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British Company Accused of Links to Police Persecuting Uyghur Muslims

A new report from the NGO Freedom from Torture found that London Policing College has multiple links to Chinese institutions connected to the torture and genocide of the Uyghurs

A woman protests China’s treatment of Uyghur Muslims. Photo: Charles de Vella/Alamy

British Company Accused of Links to Police Persecuting Uyghur Muslims

A new report from the NGO Freedom from Torture found that London Policing College has multiple links to Chinese institutions connected to the torture and genocide of the Uyghurs

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A private British company that offers police training is accused of links to police forces in Xinjiang, China, the province where it is alleged that Chinese police have subjected the Uyghur Muslim minority to torture and detention. 

A new report from the NGO Freedom from Torture has found that London Policing College (LPC) has Chinese partners with close connections to Xinjiang. One of its partnership projects received UK aid funding via the British Council 

The UK Government has described the human rights abuses in Xinjiang as “absolutely horrific”. It’s believed one million Uyghur Muslims are held in concentration camps in the region where they are subject to “re-education programmes”. Former camp detainees have alleged they were tortured and there is also evidence that Uyghur people are being used for forced labour, and that women are being forcibly sterilised, in what the US Government is now calling a genocide

In response, the UK Government issued guidance to ensure that British organisations are not complicit in, nor profiting from, human rights violations in the region. That the LPC has partnered with Chinese police institutions with links to Xinjiang, while in receipt of UK aid, raises questions on the efficacy of this guidance. 

Tracy Doig, Head of International Advocacy at Freedom from Torture, told Byline Times: “The UK Government has trumpeted its sanctions against Chinese officials over atrocities in Xinjiang, so it is deeply concerning that taxpayer money has been spent on partnerships with a Chinese police training provider that co-operates with its Xinjiang counterpart”.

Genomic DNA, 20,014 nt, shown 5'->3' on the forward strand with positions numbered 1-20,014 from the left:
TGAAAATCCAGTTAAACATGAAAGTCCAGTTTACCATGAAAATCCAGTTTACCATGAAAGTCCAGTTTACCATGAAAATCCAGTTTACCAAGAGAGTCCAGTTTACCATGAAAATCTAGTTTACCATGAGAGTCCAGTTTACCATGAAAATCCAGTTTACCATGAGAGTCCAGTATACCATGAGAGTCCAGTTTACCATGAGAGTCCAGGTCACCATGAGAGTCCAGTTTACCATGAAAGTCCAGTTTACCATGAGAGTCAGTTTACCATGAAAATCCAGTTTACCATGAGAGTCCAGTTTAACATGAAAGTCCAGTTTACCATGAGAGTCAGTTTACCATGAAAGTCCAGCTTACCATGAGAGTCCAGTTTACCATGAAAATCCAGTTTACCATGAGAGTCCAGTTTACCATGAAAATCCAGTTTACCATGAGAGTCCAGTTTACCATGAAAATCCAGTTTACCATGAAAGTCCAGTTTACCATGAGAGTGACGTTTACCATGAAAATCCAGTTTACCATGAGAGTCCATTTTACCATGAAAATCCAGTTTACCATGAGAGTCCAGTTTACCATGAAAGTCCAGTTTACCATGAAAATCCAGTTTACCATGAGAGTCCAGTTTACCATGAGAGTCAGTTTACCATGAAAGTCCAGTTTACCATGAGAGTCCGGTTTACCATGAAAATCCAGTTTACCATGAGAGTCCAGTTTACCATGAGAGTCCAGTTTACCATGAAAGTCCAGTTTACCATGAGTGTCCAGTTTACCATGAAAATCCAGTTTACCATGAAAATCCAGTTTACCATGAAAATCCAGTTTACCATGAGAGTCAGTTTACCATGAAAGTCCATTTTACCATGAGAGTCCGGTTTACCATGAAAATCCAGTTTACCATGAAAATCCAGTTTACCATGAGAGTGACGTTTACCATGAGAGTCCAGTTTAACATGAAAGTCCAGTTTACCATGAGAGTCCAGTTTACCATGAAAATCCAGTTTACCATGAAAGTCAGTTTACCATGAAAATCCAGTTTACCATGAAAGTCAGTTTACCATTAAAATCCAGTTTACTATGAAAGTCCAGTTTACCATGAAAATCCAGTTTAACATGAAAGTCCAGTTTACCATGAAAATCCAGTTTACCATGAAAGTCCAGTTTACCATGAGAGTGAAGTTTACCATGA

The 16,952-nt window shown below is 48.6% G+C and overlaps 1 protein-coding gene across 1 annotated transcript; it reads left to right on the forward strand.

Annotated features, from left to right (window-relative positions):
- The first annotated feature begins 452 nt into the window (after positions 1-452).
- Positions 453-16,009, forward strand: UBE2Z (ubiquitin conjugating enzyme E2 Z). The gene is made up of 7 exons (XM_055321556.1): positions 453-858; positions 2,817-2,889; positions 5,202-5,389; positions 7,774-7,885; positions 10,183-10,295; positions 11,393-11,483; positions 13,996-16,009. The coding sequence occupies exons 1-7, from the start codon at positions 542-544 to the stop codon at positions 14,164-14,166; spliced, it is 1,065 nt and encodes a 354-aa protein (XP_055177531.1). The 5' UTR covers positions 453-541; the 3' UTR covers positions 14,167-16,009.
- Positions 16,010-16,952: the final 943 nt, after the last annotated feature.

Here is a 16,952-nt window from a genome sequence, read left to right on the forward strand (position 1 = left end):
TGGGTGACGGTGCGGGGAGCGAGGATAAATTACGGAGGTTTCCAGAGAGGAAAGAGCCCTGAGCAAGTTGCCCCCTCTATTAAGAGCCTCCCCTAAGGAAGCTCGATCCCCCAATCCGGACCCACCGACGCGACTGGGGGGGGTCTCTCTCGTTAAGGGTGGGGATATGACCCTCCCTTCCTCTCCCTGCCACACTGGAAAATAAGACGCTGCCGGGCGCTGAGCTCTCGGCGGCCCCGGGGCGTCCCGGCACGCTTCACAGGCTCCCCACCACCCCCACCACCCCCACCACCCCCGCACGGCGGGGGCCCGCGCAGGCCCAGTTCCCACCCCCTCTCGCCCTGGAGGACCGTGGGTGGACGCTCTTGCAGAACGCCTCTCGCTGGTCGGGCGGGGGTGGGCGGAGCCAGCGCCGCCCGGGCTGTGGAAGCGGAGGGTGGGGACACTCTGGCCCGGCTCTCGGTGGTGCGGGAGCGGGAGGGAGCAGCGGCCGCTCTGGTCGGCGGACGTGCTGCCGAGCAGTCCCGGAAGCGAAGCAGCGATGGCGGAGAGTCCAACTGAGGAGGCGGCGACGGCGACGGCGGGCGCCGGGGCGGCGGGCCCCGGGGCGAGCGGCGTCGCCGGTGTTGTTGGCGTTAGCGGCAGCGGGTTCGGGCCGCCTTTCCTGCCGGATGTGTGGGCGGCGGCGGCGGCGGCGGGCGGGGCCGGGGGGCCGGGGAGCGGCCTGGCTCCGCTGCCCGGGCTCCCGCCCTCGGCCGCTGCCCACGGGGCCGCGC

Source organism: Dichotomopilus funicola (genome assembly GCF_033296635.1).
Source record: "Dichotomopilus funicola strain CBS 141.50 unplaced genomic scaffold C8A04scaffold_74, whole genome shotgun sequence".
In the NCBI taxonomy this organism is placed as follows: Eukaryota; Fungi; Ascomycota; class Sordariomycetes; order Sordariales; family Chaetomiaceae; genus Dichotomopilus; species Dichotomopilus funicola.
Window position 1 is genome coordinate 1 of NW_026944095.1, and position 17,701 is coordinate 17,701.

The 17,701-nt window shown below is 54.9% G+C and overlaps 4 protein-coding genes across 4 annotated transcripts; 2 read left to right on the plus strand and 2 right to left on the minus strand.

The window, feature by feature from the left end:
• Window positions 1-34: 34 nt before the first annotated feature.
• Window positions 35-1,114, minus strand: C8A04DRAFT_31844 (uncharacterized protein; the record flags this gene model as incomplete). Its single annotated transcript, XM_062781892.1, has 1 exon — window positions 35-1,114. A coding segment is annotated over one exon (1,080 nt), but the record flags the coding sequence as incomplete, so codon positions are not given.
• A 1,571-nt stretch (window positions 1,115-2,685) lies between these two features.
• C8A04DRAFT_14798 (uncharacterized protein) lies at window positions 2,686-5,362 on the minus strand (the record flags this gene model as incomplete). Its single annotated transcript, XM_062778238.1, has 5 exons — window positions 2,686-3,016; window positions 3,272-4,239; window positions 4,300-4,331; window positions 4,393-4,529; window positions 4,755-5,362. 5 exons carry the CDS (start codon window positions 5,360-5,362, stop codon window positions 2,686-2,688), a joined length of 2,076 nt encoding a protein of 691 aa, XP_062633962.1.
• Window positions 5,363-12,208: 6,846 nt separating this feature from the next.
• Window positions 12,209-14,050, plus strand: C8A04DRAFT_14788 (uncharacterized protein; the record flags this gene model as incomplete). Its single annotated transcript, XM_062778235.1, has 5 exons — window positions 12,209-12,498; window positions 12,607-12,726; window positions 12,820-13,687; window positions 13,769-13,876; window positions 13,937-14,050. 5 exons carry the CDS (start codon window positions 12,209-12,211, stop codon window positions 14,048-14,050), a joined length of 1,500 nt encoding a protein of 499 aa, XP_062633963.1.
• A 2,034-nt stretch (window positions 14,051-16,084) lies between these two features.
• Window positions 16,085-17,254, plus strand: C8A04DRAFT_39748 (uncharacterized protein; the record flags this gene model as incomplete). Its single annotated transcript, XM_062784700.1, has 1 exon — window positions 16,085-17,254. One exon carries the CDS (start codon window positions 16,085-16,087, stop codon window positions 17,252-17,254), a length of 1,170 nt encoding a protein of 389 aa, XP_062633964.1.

Freedom from Torture published a response from the LPC in its report. It said “all our activities have been properly authorised and assessed” and that they have “not been involved in commercial activities with police academies or universities in China since at least 2019”. Freedom From Torture disputes this, saying it has evidence of LPC engagement with Chines institutions until late 2021. The partnerships were removed from LPC’s website last month. 


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From London to Xinjiang

Freedom from Torture’s investigation found that until April 2022, LPC’s website showcased partnerships with eight different universities in China – at least some of which have ties to policing in Xinjiang. 

These include a five-year partnership funded by UK-aid money through the British Council in China with Hunan Police Academy and Shanghai Police College. The former cooperates with, and has training exchanges with, Xinjiang Police College, which was sanctioned by the US in 2019 for its role in human rights violations. 

According to official guidance, an Overseas Security and Justice Assistance Assessment should have been carried out on the partnership. However, the British Council informed Freedom from Torture that no assessment was carried out in relation to the LPC-led education project, despite the use of UK overseas development money. This raises questions about whether the UK Government was in breach of its own guidelines.